Vitamin K is essential for making proteins to regulate normal blood clotting, which helps wounds heal. It is not a single vitamin, but an umbrella term for a group of fat-soluble compounds.
Vitamin K1 (phylloquinone) is found in plants. Vitamin K2 (menaquinone) is made by bacteria that line the gastrointestinal tract and is found in foods including: soft cheese; egg yolk; chicken liver; and fermented foods like sauerkraut and miso. Vitamin K3 (menadione) is a synthetic man-made form.
Vitamin K2 has recently been singled out for scientific investigation and found to play a role far beyond blood clotting, including the protection of both bone and heart health. Vitamin K2 is now available as a supplement.
Dr Sarah Brewer says: 'Vitamin K is vital for normal blood clotting. Vitamin K2 supplements may play a role in protecting bone health and maintaining cardiovascular health. Vitamin K1 is most important in the liver to make clotting proteins. Outside of the liver, vitamin K2 is the preferred form used by cells and helps to ensure that calcium is deposited in bones rather than in the arteries or other tissues.'
What does vitamin K2 do?
Vitamin K2 is essential for activating proteins that play a role in preventing calcification (furring up) of the arteries, a risk factor for heart attack and stroke. Vitamin K2 also plays a role in producing osteocalcin, one of the proteins used in building bone.
Vitamin K's main function is regulating blood clotting. If your levels of vitamin K aren't high enough you are at greater risk of heavy bleeding, including potentially excessive menstrual bleeding or bleeding after surgery.
Osteoporosis is a fragile bone condition that affects three million people in the UK. A 2006 study concluded taking vitamin K2 with raloxifene, a drug used to treat osteoporosis by preventing bone mass loss, could help to prevent fractures in post-menopausal women with osteoporosis.
A 2015 review of published studies concluded vitamin K2 may play a role in the maintenance and improvement of bone mineral density in spinal vertebrae and prevent fractures in post-menopausal women with osteoporosis.
Vitamin K2 may also help prevent hardening of the arteries which can cause heart attacks and strokes. The Rotterdam Study, a large trial involving more than 7,000 men and women who were followed for three years, found those who ate a diet higher in foods containing vitamin K2 had lower incidence of arterial calcification (hardened arteries) and concluded it may protect against heart disease.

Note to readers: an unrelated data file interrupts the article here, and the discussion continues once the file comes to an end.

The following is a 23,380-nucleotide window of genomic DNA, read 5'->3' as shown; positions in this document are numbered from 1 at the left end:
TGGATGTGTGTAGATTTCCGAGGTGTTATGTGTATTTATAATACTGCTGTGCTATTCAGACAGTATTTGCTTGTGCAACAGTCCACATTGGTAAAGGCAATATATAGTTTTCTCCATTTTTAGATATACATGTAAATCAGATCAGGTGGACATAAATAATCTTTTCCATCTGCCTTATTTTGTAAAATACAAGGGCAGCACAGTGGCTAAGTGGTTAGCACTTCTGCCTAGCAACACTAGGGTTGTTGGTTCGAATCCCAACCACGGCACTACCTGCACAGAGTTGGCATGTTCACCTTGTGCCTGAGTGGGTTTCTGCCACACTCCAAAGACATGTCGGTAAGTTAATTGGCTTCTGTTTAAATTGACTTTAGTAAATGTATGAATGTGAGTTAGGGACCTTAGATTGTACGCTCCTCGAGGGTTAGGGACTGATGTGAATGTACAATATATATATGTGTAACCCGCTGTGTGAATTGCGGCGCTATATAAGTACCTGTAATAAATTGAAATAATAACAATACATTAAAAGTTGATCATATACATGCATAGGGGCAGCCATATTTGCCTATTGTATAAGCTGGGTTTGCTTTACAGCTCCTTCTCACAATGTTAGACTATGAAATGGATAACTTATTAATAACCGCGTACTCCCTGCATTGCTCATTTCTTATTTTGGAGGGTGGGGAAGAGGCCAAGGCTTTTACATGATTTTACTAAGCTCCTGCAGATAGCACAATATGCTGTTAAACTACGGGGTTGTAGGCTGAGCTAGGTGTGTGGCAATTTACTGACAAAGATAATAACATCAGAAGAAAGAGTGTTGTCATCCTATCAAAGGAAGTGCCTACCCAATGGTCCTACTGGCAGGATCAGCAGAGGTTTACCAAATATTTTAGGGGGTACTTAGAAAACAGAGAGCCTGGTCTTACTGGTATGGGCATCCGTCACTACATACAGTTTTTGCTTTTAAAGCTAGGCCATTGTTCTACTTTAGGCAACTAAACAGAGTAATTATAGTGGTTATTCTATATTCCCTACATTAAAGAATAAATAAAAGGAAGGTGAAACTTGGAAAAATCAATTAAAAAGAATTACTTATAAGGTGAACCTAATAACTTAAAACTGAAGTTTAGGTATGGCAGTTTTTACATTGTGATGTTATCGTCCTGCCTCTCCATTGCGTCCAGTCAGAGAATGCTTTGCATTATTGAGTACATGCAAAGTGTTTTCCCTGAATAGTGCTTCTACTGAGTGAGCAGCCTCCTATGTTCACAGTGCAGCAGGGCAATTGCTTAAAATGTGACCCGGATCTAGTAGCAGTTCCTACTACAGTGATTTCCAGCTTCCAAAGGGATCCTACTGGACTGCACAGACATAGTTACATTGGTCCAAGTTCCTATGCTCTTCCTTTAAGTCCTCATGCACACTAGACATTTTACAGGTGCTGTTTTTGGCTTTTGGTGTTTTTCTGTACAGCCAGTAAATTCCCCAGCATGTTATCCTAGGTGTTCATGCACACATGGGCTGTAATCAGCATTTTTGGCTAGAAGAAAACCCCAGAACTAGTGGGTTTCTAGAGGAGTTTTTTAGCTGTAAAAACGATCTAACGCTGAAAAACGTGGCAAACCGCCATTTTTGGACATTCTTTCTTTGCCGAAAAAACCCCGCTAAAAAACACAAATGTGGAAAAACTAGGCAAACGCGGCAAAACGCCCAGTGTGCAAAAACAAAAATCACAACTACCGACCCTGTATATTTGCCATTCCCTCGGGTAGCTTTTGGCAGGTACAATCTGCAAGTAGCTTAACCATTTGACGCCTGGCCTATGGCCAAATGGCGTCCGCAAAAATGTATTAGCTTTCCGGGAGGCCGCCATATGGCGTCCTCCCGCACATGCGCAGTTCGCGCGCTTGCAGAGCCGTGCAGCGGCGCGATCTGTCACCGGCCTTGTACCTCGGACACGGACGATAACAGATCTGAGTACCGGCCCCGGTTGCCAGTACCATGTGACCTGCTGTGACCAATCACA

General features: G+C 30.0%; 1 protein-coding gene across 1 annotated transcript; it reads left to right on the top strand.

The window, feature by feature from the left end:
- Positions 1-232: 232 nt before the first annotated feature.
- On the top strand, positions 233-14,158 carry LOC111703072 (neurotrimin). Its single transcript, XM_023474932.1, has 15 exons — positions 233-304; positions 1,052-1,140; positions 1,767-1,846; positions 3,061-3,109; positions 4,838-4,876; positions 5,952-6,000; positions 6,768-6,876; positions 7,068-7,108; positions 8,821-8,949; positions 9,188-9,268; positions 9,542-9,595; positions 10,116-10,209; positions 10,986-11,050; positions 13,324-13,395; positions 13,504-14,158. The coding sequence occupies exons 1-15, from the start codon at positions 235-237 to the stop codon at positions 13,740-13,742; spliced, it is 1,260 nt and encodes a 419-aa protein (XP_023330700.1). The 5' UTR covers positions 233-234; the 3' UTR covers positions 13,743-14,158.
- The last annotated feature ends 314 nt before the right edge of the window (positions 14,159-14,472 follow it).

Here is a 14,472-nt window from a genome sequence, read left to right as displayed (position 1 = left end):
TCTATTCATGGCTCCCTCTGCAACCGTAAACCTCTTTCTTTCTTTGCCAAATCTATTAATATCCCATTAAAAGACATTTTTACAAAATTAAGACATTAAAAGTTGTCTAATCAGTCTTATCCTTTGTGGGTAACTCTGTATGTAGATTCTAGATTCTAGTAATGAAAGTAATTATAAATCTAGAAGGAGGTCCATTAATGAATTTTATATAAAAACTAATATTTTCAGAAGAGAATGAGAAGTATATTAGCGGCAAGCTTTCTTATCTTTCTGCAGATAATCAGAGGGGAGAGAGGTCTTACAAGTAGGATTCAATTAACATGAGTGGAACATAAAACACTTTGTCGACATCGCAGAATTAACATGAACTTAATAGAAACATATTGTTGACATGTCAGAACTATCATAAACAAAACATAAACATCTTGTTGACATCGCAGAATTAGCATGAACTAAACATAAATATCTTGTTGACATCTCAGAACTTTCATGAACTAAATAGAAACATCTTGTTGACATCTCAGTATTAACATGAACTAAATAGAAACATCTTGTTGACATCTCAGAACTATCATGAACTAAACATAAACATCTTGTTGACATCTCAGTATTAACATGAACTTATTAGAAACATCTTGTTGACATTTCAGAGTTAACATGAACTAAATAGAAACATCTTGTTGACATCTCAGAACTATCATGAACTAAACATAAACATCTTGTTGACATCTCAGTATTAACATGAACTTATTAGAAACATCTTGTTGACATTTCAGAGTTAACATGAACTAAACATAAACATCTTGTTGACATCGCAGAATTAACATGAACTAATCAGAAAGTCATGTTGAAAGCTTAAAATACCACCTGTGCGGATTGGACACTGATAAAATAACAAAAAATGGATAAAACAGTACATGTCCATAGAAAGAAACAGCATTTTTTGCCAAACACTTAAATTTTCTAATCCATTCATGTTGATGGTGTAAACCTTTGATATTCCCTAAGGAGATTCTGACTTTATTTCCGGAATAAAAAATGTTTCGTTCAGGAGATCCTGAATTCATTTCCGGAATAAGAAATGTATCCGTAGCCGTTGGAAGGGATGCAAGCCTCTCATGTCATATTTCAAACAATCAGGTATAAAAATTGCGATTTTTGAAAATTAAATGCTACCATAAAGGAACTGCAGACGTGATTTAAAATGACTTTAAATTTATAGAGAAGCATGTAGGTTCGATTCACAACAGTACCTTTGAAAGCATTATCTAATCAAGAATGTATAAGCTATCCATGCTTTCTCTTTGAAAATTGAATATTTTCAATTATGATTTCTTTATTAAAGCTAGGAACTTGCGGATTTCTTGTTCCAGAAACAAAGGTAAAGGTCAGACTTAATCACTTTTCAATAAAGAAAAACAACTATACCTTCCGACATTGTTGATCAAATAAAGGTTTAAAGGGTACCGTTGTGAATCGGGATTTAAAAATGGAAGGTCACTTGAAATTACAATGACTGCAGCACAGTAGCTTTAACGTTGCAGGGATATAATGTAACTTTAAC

Lack of vitamin K is associated with easy bruising, and vitamin K creams are used to treat rosacea and thread veins on the face. Vitamin K cream can reduce (but not prevent) bruising after cosmetic pulsed dye laser therapy. However, vitamin K applied to skin can cause allergic skin reactions.
High intensity training in female endurance athletes is associated with increased risk of osteoporosis. Vitamin K2 supplements are sometimes tried to reduce this, but one study found they did not prevent bone loss. Although another study found that takin 10mg vitamin K per day for one month increased calcium-binding capacity of the bonge protein, osteocalcin, and other changes suggesting improved bone formation and reduced bone resorption.
Getting vitamin K2 from your diet
Many of us get enough vitamin K1 in our diet from leafy greens, including kale, Swiss chard and broccoli. Vitamin K2 is found in fermented foods like sauerkraut and miso, as well as egg yolks, butter, soft cheese, chicken and salami.
Vitamin K2 supplements may be a useful top-up though, particularly for people on long-term antibiotics, or who have medical conditions which affect gut absorption.
Research has generally shown no problems from consuming high levels of vitamin K in food or supplements. The UK Expert Group on Vitamins and Minerals recommends a safe upper daily limit of 1,000 mcg of vitamin K.
However, if you are taking anticoagulants (blood-thinning) medication, the action of vitamin K can stop them from working. If you are on warfarin, tell your doctor how many vitamin K-rich foods you typically eat, so your warfarin dose can be adjusted and try to keep your levels consistent. Always discuss with a doctor whether vitamin K2 supplements are safe if you are on warfarin.
The EU labelling RDA/NRV for vitamin K is 75mcg a day.
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